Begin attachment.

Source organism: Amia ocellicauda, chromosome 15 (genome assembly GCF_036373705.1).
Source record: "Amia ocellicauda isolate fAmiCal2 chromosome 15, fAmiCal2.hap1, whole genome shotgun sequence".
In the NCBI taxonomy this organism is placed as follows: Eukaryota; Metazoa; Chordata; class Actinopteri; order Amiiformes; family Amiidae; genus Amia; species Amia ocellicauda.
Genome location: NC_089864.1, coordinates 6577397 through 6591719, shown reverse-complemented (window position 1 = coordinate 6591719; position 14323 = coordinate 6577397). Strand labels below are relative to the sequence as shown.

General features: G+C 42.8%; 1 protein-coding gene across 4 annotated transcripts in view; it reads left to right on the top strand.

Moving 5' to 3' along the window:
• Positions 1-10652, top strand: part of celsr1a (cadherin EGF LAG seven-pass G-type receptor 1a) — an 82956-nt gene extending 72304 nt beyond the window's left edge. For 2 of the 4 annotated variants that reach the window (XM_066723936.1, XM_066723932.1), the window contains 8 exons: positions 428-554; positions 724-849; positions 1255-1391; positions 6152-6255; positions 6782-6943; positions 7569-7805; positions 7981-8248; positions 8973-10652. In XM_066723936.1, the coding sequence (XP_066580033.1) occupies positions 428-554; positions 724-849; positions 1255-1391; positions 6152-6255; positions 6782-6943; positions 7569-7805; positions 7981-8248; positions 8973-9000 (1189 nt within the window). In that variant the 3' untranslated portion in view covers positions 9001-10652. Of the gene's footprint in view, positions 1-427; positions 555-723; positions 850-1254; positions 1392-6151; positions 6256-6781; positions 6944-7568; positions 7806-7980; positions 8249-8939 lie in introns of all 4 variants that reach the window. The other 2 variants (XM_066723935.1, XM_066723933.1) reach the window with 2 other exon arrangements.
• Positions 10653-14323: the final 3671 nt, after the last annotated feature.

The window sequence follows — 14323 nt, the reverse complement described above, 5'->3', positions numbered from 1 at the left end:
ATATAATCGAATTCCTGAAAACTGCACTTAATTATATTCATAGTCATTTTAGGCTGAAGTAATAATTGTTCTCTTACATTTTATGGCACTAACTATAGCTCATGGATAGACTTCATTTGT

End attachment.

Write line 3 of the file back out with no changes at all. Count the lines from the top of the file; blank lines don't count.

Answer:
In the NCBI taxonomy this organism is placed as follows: Eukaryota; Metazoa; Chordata; class Actinopteri; order Amiiformes; family Amiidae; genus Amia; species Amia ocellicauda.